Potentially overstated measures on the amount of food that is wasted each year could have profound consequences when it comes to public policy, according to a new study published on behalf of the Agricultural & Applied Economics Association. The study indicates that food waste is being overestimated, in part because “measurements value food waste at retail price, rather than upstream prices,” according to Waste Dive.
The authors of the study, researchers from the University of Minnesota’s Department of Applied Economics, say that food waste estimates from the most commonly cited studies are contradictory at best and incomplete and inaccurate at worst. Part of the problem, according to the study, is that definitions of food waste differ greatly from study to study.
One commonly cited measurement used when food waste is being reported (including by this publication) is that up to 40% of food produced around the world goes to waste because it is spoiled or tossed. This statistic appears to stem from a 2012 NRDC report called Wasted: How America Is Losing Up to 40 Percent of Its Food from Farm to Fork to Landfill (via New Food Economy).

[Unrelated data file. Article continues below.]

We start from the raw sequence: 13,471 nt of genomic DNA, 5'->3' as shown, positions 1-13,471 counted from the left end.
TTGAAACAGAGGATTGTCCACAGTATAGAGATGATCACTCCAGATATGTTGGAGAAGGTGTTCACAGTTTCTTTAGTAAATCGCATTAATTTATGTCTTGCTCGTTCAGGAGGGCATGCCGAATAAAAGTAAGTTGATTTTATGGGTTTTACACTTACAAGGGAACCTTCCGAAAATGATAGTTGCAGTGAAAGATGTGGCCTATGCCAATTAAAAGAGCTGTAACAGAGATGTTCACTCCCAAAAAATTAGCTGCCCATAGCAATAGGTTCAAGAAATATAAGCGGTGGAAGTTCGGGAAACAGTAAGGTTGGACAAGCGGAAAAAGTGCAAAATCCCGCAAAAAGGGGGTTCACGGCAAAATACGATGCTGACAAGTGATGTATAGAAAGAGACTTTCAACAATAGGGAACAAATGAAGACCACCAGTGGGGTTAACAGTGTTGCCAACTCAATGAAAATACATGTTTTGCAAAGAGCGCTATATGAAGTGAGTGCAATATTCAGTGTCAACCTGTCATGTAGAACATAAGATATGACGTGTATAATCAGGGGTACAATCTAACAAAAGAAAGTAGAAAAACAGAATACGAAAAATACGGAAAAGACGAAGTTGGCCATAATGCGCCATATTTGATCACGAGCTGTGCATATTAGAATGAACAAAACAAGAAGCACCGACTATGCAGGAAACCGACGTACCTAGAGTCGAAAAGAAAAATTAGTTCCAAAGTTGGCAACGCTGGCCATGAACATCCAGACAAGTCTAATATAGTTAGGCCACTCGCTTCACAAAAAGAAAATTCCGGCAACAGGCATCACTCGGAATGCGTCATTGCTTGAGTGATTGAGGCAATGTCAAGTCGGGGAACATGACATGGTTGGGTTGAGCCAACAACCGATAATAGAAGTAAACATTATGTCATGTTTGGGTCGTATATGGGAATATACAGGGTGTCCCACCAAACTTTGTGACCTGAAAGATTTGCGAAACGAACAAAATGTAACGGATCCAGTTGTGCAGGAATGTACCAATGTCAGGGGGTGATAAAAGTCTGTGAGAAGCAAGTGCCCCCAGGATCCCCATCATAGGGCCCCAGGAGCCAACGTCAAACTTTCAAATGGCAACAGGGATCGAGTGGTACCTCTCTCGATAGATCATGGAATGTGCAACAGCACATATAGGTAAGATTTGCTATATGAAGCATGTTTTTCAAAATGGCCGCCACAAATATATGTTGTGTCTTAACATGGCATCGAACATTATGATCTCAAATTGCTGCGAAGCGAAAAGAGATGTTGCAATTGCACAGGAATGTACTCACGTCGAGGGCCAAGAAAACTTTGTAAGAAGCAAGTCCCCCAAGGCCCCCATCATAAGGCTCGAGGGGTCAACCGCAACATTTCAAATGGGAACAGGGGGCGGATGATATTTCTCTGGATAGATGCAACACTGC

The ways in which the financial cost of food waste is calculated varies greatly, as well. Without a clear understanding of how much food is actually “wasted” (is it wasted if it gets composted? If it is used to feed livestock?) and how much that costs the economy, it is difficult to begin solving the problem, the authors argue. With that in mind, the study puts forth its own definitions in the hopes they will be used to form a new set of standards on which to base the food-waste conversation.
Whether common estimates are accurate or not, it is clear that reports of food waste have spurred business to action when it comes to making (or at least reporting) changes. IKEA, for example, announced just this week that it is significantly reducing food waste with a “smart scale solution” at its restaurants and food markets, while in April, Kroger launched a campaign geared toward consumers to offer “green inspiration” on how to throw away less while eating well and saving money.